I think we can all agree that for the most part life day-to-day can be pretty monotonous. Work, eat, sleep, etc.. Not that that is necessarily a bad thing. I like routine, and if every moment of my day was something new and exciting that would, by definition, become monotonous and commonplace. Thankfully, things are they way the are and life as it is provides for moments that are special and mark themselves in our conscious to the effect that when we look back our minds more keenly recall the magic moments rather than the monotony of the daily routine.
This time of year for me tends to produce some of these moments as nature begins its slow slog out of winter's grip. Every year about this time the railroad museum where I work has what they call a photo shoot weekend. This is where they get out all the equipment, fired it up and photographers come to take pictures of the equipment and yard in various situations and arrangements.
After what seems like months of relentless cold and snow we've had several days of warm (read above 32 degrees) weather. The sun is nice, but we are rarely shorted on that here in the high desert. What I can't wait too see and experience each year is a warm and dry spot of dirt. Thanks to the warmer days as I was walking into the engine house at the man door on the south side I noticed it.
So in short: The work you do is worthwhile and spring is coming.
This car auction generally offers around 120 rare, exotic, and/or historically significant cars each year at their event in Scottsdale. Among the lots this year were several Ferrari's from the Tony Shooshani collection, a lot of vintage Porsche that sold for less than usual, and some things from Jerry Seinfeld's garage that I may or may not have touched. So, as you can imagine the population at this shin-dig is mainly comprised of an unreasonable amount of people wearing salmon pants who seem to have more money than sense and then there's me. I'm just there for the fun of it (and austensible to do "market research" [happy to report that the market for Jags is still good but prices for Land Cruisers look a bit soft]). Usually there are one or two vintage Volkswagens that go for an eye-popping amount, but this year there wasn't.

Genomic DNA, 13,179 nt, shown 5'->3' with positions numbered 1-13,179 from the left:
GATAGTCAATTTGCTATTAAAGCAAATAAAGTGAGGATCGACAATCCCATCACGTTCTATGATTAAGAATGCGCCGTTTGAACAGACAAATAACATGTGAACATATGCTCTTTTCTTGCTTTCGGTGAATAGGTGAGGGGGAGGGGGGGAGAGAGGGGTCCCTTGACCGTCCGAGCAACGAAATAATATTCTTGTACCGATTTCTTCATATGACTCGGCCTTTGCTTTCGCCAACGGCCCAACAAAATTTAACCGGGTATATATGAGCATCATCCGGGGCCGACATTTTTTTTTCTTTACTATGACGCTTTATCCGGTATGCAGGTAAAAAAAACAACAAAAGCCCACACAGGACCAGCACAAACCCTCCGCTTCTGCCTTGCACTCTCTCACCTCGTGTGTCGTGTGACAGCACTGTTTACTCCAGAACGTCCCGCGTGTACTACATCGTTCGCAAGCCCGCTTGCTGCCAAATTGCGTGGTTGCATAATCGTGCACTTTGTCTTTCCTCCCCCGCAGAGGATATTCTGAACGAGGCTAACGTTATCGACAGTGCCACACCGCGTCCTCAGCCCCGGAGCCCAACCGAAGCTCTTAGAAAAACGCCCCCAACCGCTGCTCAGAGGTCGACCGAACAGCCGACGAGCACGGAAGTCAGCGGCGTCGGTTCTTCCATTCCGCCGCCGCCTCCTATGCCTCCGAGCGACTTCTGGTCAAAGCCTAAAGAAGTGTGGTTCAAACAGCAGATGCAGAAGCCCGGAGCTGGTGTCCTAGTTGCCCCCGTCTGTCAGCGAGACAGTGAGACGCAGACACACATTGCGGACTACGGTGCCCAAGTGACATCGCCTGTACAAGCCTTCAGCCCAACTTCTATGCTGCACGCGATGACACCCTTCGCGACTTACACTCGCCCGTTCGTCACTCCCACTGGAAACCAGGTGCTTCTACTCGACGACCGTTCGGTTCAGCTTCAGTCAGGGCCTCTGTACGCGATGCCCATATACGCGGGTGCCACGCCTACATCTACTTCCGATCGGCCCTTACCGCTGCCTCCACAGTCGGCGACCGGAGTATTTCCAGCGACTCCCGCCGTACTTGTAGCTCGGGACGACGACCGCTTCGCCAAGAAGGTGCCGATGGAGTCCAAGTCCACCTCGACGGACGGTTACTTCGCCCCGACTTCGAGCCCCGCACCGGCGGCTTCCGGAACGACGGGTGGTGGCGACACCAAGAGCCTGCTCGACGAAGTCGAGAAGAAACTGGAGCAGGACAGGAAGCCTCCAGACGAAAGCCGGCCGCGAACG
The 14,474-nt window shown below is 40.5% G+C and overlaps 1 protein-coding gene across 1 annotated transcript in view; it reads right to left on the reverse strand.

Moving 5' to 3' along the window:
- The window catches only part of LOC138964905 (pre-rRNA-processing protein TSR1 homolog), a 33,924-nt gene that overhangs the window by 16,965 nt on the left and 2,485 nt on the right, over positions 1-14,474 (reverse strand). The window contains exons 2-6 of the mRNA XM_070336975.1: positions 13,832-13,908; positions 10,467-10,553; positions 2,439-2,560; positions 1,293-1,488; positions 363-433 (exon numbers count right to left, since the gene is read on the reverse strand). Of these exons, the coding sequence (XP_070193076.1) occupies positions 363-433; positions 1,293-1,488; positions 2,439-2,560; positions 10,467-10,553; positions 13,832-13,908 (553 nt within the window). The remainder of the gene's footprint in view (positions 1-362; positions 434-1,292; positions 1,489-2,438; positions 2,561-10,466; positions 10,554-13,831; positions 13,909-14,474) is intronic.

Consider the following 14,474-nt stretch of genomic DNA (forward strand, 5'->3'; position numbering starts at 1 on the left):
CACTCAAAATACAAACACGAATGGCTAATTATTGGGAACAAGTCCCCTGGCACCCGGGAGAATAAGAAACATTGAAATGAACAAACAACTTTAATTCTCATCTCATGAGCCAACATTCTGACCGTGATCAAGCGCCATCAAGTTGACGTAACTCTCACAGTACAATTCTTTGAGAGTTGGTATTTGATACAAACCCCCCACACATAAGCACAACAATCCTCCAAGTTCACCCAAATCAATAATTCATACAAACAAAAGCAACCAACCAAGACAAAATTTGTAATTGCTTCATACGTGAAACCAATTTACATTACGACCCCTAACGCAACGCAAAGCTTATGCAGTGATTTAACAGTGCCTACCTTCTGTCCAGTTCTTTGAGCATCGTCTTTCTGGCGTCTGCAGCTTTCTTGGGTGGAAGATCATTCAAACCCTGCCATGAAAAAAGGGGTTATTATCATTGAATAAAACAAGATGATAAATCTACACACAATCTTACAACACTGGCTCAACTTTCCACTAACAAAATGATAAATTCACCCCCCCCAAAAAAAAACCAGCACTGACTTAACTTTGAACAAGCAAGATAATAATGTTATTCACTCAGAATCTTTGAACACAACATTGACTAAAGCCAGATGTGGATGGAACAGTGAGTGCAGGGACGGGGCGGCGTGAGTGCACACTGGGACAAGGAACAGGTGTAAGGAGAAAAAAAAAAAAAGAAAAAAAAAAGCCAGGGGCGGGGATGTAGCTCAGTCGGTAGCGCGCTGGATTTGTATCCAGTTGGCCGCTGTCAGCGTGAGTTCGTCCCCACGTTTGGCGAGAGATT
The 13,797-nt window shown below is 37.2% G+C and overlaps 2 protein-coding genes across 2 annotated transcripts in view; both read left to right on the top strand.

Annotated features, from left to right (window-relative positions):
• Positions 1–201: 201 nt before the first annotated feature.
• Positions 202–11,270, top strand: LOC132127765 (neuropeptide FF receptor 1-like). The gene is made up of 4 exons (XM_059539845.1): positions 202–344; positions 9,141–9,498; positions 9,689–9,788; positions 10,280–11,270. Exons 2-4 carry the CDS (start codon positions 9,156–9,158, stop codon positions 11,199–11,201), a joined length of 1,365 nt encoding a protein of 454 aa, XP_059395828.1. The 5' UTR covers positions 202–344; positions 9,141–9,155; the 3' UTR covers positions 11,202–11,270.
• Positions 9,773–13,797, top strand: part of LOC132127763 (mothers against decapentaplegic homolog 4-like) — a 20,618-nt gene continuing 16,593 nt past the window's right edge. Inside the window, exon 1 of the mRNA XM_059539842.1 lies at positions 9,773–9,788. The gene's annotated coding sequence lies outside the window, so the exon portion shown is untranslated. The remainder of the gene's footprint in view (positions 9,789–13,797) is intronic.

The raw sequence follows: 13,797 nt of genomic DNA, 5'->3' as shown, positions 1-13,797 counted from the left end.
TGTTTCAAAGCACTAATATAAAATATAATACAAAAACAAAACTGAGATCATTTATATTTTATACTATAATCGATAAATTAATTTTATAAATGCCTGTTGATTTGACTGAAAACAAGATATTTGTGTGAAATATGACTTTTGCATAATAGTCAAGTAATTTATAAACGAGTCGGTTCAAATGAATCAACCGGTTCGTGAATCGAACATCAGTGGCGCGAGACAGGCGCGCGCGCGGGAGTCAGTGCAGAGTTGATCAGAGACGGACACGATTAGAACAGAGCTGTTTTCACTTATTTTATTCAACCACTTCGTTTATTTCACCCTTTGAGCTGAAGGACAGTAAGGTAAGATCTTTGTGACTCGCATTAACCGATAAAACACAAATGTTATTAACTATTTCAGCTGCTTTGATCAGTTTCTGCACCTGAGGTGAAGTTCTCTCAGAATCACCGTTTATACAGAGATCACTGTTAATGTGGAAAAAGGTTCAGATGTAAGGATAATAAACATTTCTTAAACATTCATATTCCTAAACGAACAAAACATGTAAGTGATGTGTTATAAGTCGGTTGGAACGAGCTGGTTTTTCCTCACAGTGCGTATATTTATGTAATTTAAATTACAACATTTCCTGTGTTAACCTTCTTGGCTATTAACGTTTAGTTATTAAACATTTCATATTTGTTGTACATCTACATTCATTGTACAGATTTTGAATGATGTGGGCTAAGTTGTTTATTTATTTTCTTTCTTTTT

At any rate, one thing I have noticed about the cars at this particular auction is that by-in-large these cars are "restored" and traded like commodities or pieces of art. They aren't really expected to do anything, just sit there and appreciate. I'm not really an expert in any sense regarding most of the types of cars they sell, but I do fell like I know my around a vintage VW or Porsche. And as prices for those cars has skyrocketed over the past few years I've noticed a troubling trend (not on the level of world hunger or anything, just at the level of a personal annoyance so get ready). Let's take an early Porsche 911, say like this one:
On a happier note, due to the horrific storm that was raging back in Nevada, rather than come home on Sunday I took a nap on a lounge chair in the 70 degree sunshine and proceeded to nap until Tuesday when the roads and skies were finally clear enough to make the trip. I did eventually have to come home to this though:
Still digging things out, but at least the sun is shining! Thanks winter......